Modi, In­dia’s $10 Tril­lion Bet

With firm re­solve, sec­ond gen­er­a­tion re­forms can trans­form In­dia

The Economic Times - - Breaking Ideas - Ajay Ch­hib­ber

The world's largest ex­er­cise in elec­toral democ­racy has de­liv­ered a clear man­date for faster growth and low in­fla­tion. The 800 mil­lion plus vot­ers have pinned their hopes on Modi to deliver them real jobs, an end to in­fla­tion and ef­fi­cient and clean de­liv­ery of ser­vices. They want bet­ter gov­er­nance not big­ger govern­ment, a hand up not a handout. They want In­dia to be­come a 10 tril­lion dol­lar global pow­er­house.

The UPA was given such a man­date in 2009 - but mis­read the mes­sage and blew away five years into more hand­outs, large fis­cal deficits, rag­ing in­fla­tion and even­tu­ally a slump­ing econ­omy. In­stead of cre­at­ing real jobs it fo­cused on make work through badly run schemes like MGNREGA which have cost the coun­try over Rs 200,000 crore so far. It saw ex­panded sub­sidy pro­grammes cost­ing al­most 4%of GDP, but with not much of it go­ing to the poor.

Needed, Se­ri­ous Re­form

Re­vers­ing the dam­age will not be easy. But the new govern­ment must try to re­store the econ­omy: dou­ble the growth and halve the in­fla­tion. Quicker de­ci­sion mak­ing, im­proved in­ter-min­is­te­rial co­or­di­na­tion will re­verse some of the dam­age. In­dia could quickly see 6% plus GDP growth and 6% quar­terly in­fla­tion by the end of 2014-15. But se­ri­ous re­forms will be needed, even to sus­tain a 6%plus growth rate over the medium terms.

In­dia's first gen­er­a­tion re­forms in 1991, which freed In­dia's prod­uct mar­kets, by re­mov­ing the li­cense raj and trade lib­er­al­iza­tion, boosted the econ­omy hugely. This helped In­dia more than quadru­ple it's econ­omy, with very rapid ac­cel­er­a­tion com­ing af­ter 2000. But later, many of the ben­e­fits of lib­er­al­iza­tion were eroded by hap­haz­ard and un­pre­dictable reg­u­la­tory struc­tures, bring­ing back a new li­cense raj which has hurt in­vest­ment and growth and al­lowed op­por­tu­ni­ties for brazen cor­rup­tion. In­dia's com­pet­i­tive­ness dropped, the trade deficit soared and man­u­fac­tur­ing suf­fered. In­dia has in fact pre­ma­turely de-in­dus­tri­al­ized in the last decade and job cre­ation slowed down to a crawl.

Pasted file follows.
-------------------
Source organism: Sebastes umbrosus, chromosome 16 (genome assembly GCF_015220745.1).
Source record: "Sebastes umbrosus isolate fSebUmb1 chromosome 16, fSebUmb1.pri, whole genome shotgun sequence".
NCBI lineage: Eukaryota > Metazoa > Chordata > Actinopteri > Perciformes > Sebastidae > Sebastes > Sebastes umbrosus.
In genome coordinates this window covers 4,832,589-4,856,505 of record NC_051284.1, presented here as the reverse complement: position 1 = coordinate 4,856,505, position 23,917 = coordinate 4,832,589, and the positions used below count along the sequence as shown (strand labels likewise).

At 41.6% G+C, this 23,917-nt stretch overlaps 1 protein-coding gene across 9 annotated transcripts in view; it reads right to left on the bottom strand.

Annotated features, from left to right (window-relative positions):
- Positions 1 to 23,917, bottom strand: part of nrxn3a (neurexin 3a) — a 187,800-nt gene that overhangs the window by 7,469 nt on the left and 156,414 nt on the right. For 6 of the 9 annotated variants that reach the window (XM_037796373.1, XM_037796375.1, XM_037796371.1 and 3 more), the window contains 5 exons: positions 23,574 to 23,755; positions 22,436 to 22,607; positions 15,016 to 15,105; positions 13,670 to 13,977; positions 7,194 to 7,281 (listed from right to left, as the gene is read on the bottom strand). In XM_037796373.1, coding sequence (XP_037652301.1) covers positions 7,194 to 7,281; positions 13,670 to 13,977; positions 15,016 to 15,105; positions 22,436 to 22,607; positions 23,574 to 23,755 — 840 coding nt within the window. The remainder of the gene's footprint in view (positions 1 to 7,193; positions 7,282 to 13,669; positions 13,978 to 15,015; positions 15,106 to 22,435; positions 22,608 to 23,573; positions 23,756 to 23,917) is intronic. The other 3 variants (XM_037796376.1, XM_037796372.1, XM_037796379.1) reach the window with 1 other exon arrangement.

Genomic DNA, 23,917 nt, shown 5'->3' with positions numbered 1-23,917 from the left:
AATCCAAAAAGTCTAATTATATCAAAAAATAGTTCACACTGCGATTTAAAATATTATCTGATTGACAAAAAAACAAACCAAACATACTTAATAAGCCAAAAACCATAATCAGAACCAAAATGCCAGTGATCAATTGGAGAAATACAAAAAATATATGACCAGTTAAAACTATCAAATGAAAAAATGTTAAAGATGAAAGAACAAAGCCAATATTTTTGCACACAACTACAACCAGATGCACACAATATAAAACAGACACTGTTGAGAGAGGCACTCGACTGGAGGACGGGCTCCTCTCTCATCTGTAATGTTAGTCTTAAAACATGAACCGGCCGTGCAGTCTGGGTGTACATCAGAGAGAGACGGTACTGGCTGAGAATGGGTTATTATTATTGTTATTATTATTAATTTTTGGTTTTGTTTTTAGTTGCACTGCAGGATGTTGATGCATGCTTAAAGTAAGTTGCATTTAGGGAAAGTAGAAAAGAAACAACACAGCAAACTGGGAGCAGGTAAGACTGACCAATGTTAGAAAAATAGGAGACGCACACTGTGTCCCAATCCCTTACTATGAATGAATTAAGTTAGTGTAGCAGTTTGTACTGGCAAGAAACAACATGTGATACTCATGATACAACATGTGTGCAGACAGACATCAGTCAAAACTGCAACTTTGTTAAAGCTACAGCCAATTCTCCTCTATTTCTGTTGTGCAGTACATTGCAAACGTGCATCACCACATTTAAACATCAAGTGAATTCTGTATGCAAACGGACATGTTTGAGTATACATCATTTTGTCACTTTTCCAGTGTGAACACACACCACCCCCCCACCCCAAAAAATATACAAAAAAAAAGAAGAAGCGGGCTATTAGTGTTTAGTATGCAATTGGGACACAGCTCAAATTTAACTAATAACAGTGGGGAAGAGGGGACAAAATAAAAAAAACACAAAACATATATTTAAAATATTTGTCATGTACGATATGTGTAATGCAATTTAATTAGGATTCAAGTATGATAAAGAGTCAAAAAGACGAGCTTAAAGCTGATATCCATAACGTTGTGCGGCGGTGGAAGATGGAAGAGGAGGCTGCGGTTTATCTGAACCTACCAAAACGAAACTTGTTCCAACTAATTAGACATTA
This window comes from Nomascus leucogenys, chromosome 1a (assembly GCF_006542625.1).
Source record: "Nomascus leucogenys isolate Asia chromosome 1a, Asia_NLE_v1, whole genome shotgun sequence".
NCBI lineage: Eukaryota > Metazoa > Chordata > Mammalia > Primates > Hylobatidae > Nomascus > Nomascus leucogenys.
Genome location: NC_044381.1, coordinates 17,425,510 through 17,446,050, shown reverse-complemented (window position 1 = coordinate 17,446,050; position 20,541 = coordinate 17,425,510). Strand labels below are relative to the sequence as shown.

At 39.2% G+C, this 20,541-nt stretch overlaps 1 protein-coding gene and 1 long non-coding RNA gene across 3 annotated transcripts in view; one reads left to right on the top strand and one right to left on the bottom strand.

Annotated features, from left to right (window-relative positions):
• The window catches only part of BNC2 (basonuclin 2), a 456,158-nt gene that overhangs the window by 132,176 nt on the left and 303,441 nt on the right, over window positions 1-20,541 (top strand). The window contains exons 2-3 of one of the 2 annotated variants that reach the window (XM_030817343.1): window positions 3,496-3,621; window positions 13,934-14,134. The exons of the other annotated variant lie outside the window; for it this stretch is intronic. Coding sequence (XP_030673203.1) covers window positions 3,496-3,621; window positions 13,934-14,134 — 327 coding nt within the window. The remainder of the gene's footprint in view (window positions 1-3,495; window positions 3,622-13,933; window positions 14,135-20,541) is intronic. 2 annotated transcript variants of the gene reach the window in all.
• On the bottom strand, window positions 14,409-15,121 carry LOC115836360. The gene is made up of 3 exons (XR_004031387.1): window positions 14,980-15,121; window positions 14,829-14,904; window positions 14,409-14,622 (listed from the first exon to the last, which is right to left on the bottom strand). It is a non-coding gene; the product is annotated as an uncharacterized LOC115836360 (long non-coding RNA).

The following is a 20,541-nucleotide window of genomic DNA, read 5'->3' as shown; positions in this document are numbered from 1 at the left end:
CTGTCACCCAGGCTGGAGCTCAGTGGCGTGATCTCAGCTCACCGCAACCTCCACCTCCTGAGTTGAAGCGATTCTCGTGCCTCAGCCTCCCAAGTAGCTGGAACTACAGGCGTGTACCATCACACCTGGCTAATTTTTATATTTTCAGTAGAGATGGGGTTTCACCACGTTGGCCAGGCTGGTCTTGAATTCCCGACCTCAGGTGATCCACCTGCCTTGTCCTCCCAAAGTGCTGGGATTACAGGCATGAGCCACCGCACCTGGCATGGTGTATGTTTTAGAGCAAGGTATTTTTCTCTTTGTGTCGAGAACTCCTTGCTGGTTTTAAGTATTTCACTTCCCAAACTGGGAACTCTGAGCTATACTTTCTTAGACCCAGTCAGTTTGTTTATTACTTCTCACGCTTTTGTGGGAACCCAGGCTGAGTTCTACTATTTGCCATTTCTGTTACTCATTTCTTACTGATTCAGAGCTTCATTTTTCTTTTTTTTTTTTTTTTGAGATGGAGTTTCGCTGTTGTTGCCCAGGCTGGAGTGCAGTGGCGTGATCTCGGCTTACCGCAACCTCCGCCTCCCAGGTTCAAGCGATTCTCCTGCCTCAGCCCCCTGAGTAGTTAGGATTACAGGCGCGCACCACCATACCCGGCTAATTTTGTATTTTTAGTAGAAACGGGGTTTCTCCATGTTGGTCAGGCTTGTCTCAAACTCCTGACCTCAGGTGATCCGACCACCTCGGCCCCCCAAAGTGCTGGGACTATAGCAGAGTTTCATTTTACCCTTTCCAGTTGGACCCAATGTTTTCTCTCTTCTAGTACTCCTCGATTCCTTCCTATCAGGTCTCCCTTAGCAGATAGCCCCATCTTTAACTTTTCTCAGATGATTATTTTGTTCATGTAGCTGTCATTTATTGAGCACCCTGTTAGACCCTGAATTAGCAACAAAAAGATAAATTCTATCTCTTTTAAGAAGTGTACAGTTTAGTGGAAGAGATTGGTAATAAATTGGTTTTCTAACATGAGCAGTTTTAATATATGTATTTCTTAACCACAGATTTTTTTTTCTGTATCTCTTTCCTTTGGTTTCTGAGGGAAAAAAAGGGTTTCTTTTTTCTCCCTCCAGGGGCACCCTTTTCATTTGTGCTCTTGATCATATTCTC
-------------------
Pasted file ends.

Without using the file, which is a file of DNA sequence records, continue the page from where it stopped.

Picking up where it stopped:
Fac­tor Mar­kets Must Work

If In­dia can get back to 8% plus GDP growth, In­dia's $2 tril­lion econ­omy can grow to $4 tril­lion by 2020 and $10 tril­lion around 2030, mak­ing it the world's third largest econ­omy ahead of Ja­pan. If In­dia re­mains at 4-5% growth, it will only be at best a $4-5 tril­lion econ­omy by 2030 and be stuck in a mid­dle in­come trap, with low job growth and still large num­bers still poor— a sure-fire recipe for so­cial and com­mu­nal prob­lems.

To get the econ­omy back to plus 8%, In­dia des­per­ately needs sec­ond gen­er­a­tion fac­tor mar­ket (land, labour, cap­i­tal) re­forms and bet­ter in­fra­struc­ture. These re­forms are also cen­tral to restor­ing In­dia's com­pet­i­tive­ness. Re­forms in land ac­qui­si­tion, labour laws and trans­par­ent com­pet­i­tive al­lo­ca­tion of nat­u­ral re­sources com­bined with good in­fra­struc­ture will at­tract the in­vest­ment and tech­nol­ogy In­dia needs to be more com­pet­i­tive and cre­ate 10 mil­lion plus new jobs ev­ery year.